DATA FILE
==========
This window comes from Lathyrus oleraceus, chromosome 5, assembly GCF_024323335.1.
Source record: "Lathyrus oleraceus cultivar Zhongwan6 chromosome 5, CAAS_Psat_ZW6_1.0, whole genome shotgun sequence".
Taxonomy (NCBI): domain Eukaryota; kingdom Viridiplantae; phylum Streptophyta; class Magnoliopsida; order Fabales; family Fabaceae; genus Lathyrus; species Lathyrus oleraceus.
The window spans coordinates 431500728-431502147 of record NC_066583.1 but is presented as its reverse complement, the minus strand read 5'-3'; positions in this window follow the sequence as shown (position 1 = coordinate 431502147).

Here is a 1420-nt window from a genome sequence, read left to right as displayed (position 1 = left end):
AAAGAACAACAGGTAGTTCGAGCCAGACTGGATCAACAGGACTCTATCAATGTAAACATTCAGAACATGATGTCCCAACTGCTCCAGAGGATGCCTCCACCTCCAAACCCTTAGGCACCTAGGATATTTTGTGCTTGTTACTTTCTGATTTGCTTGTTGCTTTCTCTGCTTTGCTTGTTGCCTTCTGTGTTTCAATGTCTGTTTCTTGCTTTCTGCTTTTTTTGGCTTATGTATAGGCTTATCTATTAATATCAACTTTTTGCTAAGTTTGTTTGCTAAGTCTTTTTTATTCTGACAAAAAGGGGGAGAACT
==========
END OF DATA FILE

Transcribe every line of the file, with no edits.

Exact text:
This window comes from Lathyrus oleraceus, chromosome 5, assembly GCF_024323335.1.
Source record: "Lathyrus oleraceus cultivar Zhongwan6 chromosome 5, CAAS_Psat_ZW6_1.0, whole genome shotgun sequence".
Taxonomy (NCBI): domain Eukaryota; kingdom Viridiplantae; phylum Streptophyta; class Magnoliopsida; order Fabales; family Fabaceae; genus Lathyrus; species Lathyrus oleraceus.
The window spans coordinates 431500728-431502147 of record NC_066583.1 but is presented as its reverse complement, the minus strand read 5'-3'; positions in this window follow the sequence as shown (position 1 = coordinate 431502147).

Here is a 1420-nt window from a genome sequence, read left to right as displayed (position 1 = left end):
AAAGAACAACAGGTAGTTCGAGCCAGACTGGATCAACAGGACTCTATCAATGTAAACATTCAGAACATGATGTCCCAACTGCTCCAGAGGATGCCTCCACCTCCAAACCCTTAGGCACCTAGGATATTTTGTGCTTGTTACTTTCTGATTTGCTTGTTGCTTTCTCTGCTTTGCTTGTTGCCTTCTGTGTTTCAATGTCTGTTTCTTGCTTTCTGCTTTTTTTGGCTTATGTATAGGCTTATCTATTAATATCAACTTTTTGCTAAGTTTGTTTGCTAAGTCTTTTTTATTCTGACAAAAAGGGGGAGAACT